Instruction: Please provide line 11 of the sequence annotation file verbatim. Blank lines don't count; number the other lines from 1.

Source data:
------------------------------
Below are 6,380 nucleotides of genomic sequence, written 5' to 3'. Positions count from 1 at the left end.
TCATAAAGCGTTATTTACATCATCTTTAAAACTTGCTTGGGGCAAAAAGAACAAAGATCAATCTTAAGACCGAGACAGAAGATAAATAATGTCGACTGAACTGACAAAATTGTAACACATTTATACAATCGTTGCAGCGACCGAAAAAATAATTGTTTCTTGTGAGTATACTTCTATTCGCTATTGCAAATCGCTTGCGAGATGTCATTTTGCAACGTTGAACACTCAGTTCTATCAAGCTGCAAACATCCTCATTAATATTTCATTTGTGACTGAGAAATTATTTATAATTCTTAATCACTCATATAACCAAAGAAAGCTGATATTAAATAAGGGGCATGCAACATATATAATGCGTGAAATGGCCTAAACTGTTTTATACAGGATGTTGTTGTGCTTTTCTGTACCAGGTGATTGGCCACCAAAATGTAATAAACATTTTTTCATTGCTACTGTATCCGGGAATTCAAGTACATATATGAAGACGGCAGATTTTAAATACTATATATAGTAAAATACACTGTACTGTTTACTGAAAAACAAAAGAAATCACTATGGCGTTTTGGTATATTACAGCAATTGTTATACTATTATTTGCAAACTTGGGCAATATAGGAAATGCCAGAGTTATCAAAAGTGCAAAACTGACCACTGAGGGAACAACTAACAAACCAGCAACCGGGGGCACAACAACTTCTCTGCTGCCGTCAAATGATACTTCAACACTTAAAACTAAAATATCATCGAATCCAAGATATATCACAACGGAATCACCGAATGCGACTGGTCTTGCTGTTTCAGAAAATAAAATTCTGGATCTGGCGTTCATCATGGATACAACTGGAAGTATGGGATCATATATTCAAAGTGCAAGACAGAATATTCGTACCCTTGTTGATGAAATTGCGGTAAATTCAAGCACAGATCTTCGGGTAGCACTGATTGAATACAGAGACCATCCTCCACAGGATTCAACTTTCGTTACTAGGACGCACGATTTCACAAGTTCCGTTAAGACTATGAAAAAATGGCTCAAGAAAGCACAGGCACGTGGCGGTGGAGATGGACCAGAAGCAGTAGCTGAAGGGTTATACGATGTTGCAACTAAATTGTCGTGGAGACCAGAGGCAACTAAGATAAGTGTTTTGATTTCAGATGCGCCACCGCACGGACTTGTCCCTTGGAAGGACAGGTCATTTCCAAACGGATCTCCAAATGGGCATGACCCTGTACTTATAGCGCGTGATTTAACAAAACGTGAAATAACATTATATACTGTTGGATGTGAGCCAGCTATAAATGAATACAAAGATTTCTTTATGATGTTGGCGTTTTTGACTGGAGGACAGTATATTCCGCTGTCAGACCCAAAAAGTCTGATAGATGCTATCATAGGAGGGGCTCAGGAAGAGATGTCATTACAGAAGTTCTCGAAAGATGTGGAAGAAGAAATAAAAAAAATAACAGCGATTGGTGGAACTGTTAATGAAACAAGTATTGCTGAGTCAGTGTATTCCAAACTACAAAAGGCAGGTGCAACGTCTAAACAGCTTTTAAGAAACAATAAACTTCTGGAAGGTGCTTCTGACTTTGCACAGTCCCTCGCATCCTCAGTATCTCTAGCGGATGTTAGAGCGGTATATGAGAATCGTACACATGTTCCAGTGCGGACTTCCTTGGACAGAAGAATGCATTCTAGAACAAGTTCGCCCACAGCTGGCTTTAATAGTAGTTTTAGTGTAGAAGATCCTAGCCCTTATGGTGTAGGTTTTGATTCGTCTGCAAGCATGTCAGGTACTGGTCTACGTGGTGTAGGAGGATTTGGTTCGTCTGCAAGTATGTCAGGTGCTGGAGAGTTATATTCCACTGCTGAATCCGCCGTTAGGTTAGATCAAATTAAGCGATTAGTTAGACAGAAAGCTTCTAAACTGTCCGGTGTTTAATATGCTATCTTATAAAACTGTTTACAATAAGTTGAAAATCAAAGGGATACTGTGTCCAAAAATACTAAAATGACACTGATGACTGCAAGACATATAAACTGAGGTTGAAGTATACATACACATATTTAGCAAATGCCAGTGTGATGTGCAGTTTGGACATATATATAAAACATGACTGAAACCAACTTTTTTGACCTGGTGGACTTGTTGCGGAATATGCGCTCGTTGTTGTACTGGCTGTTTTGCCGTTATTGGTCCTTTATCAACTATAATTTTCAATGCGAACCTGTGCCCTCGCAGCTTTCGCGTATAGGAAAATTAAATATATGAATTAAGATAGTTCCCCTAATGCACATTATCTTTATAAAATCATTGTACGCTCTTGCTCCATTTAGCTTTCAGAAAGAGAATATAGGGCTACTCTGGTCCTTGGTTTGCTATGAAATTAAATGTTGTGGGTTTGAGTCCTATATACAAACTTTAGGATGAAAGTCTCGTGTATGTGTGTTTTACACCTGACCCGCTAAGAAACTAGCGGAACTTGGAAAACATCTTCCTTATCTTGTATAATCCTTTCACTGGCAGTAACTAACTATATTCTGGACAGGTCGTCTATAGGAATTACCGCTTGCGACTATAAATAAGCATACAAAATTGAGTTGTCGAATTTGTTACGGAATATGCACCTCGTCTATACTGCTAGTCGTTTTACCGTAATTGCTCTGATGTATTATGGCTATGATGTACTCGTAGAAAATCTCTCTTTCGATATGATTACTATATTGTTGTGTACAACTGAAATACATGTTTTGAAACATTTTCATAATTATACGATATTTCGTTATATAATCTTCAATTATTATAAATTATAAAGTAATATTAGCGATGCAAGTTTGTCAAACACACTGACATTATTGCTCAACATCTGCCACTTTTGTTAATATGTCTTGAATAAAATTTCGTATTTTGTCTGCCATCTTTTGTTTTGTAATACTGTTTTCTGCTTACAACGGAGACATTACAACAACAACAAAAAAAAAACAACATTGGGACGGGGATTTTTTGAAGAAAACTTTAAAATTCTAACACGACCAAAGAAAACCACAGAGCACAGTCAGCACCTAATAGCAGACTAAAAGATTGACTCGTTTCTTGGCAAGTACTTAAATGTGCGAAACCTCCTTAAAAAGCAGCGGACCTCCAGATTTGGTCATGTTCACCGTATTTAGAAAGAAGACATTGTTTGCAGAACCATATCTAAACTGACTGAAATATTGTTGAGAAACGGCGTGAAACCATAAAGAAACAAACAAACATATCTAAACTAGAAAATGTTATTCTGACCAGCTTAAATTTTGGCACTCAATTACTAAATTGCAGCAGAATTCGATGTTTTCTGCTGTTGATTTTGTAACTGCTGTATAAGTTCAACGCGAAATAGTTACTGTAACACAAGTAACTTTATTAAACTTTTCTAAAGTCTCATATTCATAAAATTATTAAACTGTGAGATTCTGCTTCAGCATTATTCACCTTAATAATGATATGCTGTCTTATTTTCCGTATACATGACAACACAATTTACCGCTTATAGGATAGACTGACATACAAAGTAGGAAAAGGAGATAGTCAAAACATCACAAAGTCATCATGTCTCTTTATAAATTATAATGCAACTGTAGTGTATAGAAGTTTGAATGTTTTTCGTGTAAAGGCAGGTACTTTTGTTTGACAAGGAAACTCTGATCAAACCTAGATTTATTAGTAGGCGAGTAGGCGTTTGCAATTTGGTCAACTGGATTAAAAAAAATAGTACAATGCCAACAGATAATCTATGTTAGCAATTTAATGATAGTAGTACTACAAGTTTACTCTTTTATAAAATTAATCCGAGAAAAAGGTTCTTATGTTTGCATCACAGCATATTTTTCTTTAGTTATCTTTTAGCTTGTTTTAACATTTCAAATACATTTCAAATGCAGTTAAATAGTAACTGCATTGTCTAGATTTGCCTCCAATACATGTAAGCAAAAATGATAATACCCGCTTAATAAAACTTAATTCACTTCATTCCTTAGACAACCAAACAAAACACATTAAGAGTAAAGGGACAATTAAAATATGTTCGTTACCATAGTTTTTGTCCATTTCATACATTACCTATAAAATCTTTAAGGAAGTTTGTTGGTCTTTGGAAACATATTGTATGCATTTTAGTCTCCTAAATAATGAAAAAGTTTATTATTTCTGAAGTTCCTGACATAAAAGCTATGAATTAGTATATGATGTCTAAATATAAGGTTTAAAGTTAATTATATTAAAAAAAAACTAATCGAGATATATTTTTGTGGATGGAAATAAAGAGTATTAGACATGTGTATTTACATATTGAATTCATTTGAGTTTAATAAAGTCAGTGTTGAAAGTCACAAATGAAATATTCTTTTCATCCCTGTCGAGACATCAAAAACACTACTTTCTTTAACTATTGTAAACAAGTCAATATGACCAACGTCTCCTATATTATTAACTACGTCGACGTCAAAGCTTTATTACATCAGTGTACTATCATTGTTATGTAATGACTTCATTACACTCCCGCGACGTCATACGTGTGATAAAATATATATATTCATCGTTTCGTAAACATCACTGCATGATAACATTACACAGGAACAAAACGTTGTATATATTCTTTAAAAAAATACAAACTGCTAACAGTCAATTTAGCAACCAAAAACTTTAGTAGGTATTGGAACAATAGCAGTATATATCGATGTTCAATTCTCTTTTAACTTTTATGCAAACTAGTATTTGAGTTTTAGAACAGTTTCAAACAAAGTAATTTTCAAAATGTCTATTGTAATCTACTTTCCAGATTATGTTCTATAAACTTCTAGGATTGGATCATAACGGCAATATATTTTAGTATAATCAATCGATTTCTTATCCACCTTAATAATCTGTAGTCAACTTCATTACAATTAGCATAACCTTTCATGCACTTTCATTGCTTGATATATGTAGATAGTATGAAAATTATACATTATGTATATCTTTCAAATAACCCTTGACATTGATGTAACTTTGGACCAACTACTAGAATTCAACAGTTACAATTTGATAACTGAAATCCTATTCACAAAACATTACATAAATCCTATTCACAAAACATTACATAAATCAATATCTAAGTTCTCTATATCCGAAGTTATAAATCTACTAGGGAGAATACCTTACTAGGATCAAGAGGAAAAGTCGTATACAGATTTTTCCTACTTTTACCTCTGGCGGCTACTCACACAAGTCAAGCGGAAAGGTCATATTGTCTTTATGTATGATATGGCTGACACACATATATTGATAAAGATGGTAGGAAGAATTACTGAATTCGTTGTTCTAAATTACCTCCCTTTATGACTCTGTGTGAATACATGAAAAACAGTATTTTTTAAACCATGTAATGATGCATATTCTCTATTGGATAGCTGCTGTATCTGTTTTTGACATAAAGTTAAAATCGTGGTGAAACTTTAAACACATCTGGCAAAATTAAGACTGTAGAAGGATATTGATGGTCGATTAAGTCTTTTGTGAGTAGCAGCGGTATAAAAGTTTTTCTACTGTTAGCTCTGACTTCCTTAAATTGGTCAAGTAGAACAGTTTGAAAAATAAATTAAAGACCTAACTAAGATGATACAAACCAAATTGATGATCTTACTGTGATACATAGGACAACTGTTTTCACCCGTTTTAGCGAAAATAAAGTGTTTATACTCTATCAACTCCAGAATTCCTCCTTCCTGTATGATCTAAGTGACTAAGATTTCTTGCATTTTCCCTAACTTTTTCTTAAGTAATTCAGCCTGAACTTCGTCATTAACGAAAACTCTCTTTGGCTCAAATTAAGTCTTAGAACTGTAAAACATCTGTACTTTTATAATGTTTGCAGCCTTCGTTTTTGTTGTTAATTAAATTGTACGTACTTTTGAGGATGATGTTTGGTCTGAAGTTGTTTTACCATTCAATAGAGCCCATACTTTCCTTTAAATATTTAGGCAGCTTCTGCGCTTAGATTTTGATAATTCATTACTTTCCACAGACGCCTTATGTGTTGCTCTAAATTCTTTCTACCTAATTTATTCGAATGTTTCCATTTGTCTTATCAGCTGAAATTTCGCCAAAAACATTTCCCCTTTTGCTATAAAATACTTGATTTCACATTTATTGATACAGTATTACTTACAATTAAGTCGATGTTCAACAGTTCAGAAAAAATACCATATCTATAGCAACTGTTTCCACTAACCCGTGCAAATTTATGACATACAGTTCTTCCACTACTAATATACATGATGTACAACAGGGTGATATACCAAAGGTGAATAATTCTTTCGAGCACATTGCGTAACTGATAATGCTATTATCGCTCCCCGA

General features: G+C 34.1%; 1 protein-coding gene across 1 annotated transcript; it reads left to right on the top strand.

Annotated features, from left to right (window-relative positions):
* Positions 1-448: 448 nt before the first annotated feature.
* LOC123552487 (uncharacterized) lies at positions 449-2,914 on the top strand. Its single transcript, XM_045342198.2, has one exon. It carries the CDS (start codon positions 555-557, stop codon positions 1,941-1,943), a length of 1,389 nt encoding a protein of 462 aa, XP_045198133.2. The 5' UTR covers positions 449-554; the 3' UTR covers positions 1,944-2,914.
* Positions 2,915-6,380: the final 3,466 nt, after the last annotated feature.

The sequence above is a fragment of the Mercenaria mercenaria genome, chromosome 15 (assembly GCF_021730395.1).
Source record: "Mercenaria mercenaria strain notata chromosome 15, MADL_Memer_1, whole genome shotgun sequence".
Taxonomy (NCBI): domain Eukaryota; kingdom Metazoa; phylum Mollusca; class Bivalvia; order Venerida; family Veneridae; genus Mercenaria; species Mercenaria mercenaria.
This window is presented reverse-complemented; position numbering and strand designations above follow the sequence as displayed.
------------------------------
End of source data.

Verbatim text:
This window is presented reverse-complemented; position numbering and strand designations above follow the sequence as displayed.